August 21, 2016 by Jean
This morning, I heard a fascinating interview on the Public Radio program Living on Earth with Paul Bogard, author of The End of Night (Little, Brown 2013). The interview focused on the issue (which I was already aware of) of light pollution and the health problems (which I was not aware of) created by the lack of darkness in our lives.
I am a lover of natural light – and natural darkness. One of the things that delights me about living in rural Maine, just below the 45th parallel, is the way the quality of light and darkness change through the seasons. In summer, I revel in those long hours of light; and in winter, I love the rich star-filled nights. Because I live in a rural area, there is relatively little light pollution and I can really see the stars; and because I live at the end of a dirt road, I feel free to have curtain-free windows that let in sunlight, moonlight, and starlight.
I have been concerned about light pollution for some time, mostly on a personal level. I hate those dusk-to-dawn lights, and I decided not to install solar-powered lights along my steps and garden paths when I learned that they would stay on all night. It annoys me (a lot!) when a neighbor leaves on an outside light all night. What struck me most about this interview, however, was the focus on the negative health effects of too much light. I was aware that too little light could cause health problems (as in Seasonal Affective Disorder, which a number of my friends suffer from), but I had not heard much discussion of the negative consequences of too much light, particularly the impact on the production of melatonin and on sleep patterns. It turns out that we need dark – real dark, the kind that’s not available anymore in many places – to sleep well. And not getting good quality sleep has a cascade of other negative health effects. And it turns out that blue light, the kind that is transmitted by LED lights and by all our glowing screens, is the most disruptive.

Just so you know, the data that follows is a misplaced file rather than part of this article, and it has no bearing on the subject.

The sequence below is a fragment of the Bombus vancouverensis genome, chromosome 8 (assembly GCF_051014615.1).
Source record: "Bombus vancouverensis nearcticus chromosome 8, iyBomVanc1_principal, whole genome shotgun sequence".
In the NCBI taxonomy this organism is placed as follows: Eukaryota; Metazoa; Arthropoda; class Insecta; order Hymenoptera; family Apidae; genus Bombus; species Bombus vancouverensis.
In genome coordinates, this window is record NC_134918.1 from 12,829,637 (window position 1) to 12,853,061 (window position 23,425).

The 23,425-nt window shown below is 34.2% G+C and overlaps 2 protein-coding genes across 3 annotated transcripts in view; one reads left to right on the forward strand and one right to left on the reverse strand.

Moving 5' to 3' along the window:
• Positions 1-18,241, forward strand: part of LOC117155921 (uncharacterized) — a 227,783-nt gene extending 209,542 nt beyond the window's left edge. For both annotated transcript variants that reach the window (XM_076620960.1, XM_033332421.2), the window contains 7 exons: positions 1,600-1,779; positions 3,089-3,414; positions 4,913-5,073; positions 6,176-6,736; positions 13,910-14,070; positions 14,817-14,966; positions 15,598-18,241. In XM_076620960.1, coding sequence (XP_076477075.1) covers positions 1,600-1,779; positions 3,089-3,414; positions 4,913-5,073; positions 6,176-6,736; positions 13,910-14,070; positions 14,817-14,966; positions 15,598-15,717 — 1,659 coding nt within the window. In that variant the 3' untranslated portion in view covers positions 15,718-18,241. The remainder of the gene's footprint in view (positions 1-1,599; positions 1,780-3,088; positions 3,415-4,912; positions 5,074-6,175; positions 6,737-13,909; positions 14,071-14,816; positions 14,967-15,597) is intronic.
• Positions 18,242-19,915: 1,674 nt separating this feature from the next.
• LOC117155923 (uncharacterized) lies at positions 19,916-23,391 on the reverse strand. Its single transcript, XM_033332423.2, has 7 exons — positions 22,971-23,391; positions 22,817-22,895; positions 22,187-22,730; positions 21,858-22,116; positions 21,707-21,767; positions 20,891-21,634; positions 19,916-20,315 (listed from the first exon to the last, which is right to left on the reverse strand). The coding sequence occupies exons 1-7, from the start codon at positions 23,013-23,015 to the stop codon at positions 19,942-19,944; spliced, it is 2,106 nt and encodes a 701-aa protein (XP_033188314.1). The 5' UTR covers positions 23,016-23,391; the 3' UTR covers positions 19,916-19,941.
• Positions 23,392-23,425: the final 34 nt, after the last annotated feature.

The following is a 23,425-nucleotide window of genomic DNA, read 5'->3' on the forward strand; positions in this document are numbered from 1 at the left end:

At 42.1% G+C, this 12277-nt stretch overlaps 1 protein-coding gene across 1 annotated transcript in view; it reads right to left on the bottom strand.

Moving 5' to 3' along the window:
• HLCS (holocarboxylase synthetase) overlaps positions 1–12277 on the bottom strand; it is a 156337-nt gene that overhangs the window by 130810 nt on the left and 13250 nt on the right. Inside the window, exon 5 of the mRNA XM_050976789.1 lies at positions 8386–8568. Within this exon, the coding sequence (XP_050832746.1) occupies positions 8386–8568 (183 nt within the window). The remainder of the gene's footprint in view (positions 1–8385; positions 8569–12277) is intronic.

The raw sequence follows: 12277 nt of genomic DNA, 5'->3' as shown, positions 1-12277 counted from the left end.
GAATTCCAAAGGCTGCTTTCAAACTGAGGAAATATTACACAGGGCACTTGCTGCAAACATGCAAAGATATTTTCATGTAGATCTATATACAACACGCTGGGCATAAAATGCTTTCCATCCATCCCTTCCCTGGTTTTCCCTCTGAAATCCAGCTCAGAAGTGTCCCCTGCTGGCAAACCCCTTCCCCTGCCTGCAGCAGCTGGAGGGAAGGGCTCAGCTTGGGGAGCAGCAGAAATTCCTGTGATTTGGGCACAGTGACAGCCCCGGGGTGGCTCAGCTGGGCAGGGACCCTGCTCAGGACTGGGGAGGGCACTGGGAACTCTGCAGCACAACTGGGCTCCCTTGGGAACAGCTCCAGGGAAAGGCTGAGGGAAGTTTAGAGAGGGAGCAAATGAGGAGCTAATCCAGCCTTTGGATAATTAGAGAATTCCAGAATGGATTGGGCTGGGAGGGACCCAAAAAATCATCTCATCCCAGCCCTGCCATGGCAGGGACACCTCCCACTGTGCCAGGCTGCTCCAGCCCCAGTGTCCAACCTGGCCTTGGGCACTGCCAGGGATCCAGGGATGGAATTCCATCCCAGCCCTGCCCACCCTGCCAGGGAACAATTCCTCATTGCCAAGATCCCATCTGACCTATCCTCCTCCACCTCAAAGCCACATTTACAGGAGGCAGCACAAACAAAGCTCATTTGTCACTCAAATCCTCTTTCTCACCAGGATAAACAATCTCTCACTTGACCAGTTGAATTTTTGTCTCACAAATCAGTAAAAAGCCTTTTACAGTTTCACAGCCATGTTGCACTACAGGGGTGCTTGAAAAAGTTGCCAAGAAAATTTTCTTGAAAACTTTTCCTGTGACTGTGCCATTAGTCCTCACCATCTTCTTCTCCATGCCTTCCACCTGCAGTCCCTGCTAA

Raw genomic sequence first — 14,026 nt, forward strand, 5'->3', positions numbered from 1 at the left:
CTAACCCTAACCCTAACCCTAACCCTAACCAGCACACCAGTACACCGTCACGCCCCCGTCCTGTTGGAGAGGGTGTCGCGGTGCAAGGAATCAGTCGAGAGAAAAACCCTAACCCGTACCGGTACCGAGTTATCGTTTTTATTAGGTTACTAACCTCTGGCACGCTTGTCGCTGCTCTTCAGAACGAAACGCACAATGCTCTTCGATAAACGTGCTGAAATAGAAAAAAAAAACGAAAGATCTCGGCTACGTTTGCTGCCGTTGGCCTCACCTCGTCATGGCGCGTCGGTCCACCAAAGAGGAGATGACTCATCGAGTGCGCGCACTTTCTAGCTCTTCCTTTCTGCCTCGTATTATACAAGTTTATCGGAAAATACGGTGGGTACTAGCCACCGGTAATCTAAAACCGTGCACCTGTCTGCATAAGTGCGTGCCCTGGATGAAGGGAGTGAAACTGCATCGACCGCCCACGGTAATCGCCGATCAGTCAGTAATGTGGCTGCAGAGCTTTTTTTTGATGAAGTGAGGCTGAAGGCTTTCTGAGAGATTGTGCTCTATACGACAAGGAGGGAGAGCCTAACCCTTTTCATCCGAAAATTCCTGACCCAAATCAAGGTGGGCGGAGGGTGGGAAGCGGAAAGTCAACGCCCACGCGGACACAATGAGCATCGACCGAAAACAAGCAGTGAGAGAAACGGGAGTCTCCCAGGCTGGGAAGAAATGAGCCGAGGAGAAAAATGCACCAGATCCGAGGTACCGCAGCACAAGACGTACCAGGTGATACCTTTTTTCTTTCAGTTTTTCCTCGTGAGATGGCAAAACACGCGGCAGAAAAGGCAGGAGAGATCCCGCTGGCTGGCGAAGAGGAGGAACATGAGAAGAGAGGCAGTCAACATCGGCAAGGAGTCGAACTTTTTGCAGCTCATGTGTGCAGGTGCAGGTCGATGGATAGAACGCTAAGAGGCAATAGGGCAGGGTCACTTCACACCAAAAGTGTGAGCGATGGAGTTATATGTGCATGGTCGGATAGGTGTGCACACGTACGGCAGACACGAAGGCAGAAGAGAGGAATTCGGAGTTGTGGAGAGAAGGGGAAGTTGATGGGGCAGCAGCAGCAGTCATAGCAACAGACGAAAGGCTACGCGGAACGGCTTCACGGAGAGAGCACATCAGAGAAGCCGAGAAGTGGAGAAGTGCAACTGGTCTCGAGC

The paradox in all of this is that many older people suffer from insomnia. But just at the time of life when we find it more difficult to get good quality sleep, we are advised (for our own safety) to fill our nights with light. We are told to keep night lights on and to turn on a light if we have to get up during the night to go to the bathroom. This is the exact opposite of the advice on how to avoid the negative health effects of too much light!
This has me re-evaluating my own practices. When I built the new addition on my house, I mostly added LED light fixtures (for environmental conservation reasons). And, since I moved into my new master suite, I have been keeping a night light on in the bathroom. I don’t feel unsafe without the night light, but I feel that I should be cautious about potential injuries because I live alone. I don’t generally have trouble sleeping – although, as I’ve gotten older, I’ve been finding it more difficult to find a comfortable sleeping position and I get up more during the night. I’m going to try turning off all the screens and LED lights at least 30 minutes before I go to bed, and I’m going to try doing without the night light (also LED!). If I can improve my long-term health by improving the quality of darkness in my home, I want to take advantage of that possibility.